Coronapp is a new online platform for accessing accurate information about Covid-19

In an effort to quell panic and provide South Africans with reliable and accurate information about the coronavirus (Covid-19), two University of Cape Town (UCT) alumni have built Coronapp, an online platform for sharing information about the disease.

Engineering graduates Tamir Shklaz and Wisani Shilumani are the brains behind Coronapp. Shklaz recently graduated from UCT with a degree in electrical and computer engineering. “I am incredibly passionate about empowering people through the use of technology and education,” he said. 

Shilumani graduated from UCT in 2017 with a degree in mechanical engineering. The duo both have previous experience in app development and wanted to do their bit to help combat misinformation about Covid-19. 

“We saw a great deal of misinformation about the outbreak and the nature of the virus circulating on social media. The fake news around the outbreak not only created a great deal of uncertainty but was incredibly dangerous; there were trends such as gargling bleach or supposed home remedies that could cure the virus,” the developers said.

The app’s target audience is concerned South African citizens who are seeking reliable and up-to-date information about the Covid-19 outbreak. It “is a centralised repository for relevant and accurate information regarding Covid-19 in South Africa. Its purpose is to make reliable information highly accessible to South Africans to help people and prevent panic.”

Coronapp not only informs people of the basic facts about Covid-19, but encourages people to practise social distancing to lessen the load on the South African healthcare system. This approach has now become the law, after President Cyril Ramaphosa’s announcement of a 21-day lockdown, effective from midnight on Thursday March 26.

At the time the Coronapp was created, there wasn’t a centralised platform providing individuals with reliable, up-to-date information. Because of their software-development backgrounds, the two duo knew a well-built platform could help South Africans protect themselves and their families from the outbreak.

It took Shklaz and Shilumani one weekend to build the app. They worked around the clock from morning until late at night, throughout the weekend. However, app development is an ongoing process of adding features that are most helpful to people using it. The Twitter section shows tweets exclusively from the national department of health. This ensures only accurate information is displayed in real-time, as the government releases more reports.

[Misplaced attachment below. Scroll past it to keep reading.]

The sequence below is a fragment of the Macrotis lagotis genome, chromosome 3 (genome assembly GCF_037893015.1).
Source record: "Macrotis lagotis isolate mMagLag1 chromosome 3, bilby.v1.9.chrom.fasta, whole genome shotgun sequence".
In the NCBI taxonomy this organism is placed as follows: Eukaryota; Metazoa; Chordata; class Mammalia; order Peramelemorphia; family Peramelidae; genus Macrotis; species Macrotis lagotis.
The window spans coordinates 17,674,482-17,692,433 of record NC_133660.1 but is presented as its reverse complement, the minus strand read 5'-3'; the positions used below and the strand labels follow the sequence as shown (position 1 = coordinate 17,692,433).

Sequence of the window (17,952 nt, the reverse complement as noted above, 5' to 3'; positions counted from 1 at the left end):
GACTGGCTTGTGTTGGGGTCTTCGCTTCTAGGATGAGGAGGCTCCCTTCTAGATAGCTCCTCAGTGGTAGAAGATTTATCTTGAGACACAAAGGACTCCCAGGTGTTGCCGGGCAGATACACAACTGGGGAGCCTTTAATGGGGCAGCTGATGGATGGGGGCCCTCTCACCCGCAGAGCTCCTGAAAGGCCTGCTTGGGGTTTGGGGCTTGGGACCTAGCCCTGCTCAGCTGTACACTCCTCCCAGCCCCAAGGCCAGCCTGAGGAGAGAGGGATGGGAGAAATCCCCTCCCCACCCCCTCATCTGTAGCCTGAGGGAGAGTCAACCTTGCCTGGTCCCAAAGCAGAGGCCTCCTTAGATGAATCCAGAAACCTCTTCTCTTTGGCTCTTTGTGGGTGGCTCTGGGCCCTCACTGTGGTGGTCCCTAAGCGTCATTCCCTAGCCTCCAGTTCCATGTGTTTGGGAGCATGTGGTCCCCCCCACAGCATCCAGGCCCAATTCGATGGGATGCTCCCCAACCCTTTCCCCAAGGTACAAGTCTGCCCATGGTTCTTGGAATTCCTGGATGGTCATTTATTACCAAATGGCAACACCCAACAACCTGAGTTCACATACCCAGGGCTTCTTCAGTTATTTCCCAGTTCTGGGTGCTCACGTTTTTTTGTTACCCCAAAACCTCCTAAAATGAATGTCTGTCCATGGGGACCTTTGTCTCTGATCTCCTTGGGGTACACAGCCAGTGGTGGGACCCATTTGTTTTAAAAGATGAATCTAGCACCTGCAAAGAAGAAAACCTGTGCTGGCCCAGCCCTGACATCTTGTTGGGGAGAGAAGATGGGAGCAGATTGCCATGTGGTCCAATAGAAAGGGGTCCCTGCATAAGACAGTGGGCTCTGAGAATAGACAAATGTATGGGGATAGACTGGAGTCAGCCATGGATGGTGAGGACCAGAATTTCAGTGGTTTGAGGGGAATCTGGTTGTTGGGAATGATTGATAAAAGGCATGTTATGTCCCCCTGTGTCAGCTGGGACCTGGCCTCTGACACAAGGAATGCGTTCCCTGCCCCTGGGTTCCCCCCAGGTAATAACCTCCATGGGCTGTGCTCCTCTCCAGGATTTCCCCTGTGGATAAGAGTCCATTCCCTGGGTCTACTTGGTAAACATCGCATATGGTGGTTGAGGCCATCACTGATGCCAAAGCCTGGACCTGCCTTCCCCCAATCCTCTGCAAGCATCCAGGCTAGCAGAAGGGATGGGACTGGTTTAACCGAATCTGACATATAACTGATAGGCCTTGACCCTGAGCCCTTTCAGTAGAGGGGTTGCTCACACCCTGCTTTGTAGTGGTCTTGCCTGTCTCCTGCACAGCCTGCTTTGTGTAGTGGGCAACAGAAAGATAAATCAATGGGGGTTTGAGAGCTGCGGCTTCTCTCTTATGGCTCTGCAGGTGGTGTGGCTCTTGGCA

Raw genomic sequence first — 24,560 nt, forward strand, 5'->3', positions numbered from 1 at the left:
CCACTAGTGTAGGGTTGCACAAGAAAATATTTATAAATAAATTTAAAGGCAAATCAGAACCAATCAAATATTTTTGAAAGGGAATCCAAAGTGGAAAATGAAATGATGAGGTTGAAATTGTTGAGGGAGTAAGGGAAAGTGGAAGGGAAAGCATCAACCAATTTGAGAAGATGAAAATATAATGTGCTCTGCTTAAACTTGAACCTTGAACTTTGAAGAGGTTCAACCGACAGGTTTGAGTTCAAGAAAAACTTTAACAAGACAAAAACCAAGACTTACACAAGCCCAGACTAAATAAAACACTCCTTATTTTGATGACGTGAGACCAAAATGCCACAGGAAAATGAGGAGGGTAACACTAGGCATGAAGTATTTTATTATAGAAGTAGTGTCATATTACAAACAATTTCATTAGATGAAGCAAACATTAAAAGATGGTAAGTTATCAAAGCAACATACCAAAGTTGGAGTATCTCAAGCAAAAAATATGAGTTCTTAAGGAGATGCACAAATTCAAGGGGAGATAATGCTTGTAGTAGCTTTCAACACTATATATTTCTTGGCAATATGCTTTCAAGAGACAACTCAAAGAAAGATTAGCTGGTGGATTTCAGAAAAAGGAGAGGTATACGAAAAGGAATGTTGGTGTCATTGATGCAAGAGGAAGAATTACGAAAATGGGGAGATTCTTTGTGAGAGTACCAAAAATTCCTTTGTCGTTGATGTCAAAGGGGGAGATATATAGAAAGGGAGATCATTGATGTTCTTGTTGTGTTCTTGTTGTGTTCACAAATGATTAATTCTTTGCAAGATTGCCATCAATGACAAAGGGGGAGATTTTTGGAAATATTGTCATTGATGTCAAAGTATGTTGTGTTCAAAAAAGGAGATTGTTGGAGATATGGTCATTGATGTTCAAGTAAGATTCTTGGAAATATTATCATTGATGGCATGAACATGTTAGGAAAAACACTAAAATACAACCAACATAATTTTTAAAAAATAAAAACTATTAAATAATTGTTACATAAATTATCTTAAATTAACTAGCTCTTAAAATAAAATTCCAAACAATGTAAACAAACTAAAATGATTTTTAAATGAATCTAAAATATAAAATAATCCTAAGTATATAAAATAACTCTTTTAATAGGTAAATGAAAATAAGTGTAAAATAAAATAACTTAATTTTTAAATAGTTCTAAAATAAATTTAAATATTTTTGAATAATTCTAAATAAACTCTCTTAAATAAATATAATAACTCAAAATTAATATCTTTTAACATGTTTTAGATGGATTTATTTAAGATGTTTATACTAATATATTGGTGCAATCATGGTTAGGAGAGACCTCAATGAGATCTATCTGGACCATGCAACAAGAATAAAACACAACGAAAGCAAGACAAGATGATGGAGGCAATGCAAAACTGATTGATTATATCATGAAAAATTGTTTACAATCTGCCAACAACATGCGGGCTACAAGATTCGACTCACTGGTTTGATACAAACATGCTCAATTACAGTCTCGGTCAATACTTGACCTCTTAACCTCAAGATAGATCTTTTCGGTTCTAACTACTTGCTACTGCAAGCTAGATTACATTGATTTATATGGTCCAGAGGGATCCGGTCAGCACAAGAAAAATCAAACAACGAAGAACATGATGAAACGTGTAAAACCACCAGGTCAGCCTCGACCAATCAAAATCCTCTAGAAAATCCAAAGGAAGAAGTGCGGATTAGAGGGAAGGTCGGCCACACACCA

covid-19 in sa

The other news available on the app is sourced from a variety of publications. The Coronapp shares only high-quality, understandable and actionable information that could help answer the following questions: What is coronavirus? How can I protect myself and others? What is social distancing and how do I implement it? What are some of the myths around the coronavirus? What are the most up-to-date actions of the South African government in response to the virus?

The platform has already helped thousands of South Africans. However, with the help of a large partner, the creators believe the platform can make a significant difference in the fight against the outbreak. They are currently searching for institutional partners, such as government, nonprofit organisations or large companies, to help raise funding for further development of the platform and to spread awareness. 

The Coronapp is just one of many global efforts to provide reliable, accurate information about the coronavirus pandemic. Locally, fact-checking outfit Africa Check has collated all its coronavirus fact-checks in one place, and Media Hack has also created a coronavirus dashboard using department of health data. 

— This is an edited version of a story released by UCT’s communication and marketing department 

Subscribe to the M&G

These are unprecedented times, and the role of media to tell and record the story of South Africa as it develops is more important than ever.

The Mail & Guardian is a proud news publisher with roots stretching back 35 years, and we’ve survived right from day one thanks to the support of readers who value fiercely independent journalism that is beholden to no-one. To help us continue for another 35 future years with the same proud values, please consider taking out a subscription.

Related stories


Subscribers only

Cyril & co rise as Ace’s plot bombs

Magashule’s group and ANC outsiders have made moves to get the president and others to also stand aside

Q&A sessions: Where are the Zuckerbergs of South Africa?

Haroon Meer, the founder of the multimillion-dollar startup Thinkst, talks about international acclaim and South Africa’s need for more tech builders

More top stories

Africa could produce a Covid-19 vaccine sooner than you think

In mere months, Moderna transformed an old Polaroid factory in America into a state-of-the-art vaccine-production centre. Why can’t we do the same?

Condemnation of UCT lecturer misses context

Groups slam UCT professor’s Hitler comment without an understanding of the lecture’s purpose

Environmental organisations demand halt to unnecessary plastic production

NGOs are calling on the department of environment to introduce stricter measures for companies manufacturing and using plastic products

Ramaphosa announces ‘substantial changes’ to armed forces leadership

The SANDF has made headlines over the past year for all the wrong reasons. The new appointments to the Military Command Council aim to offer stability

press releases

Loading latest Press Releases…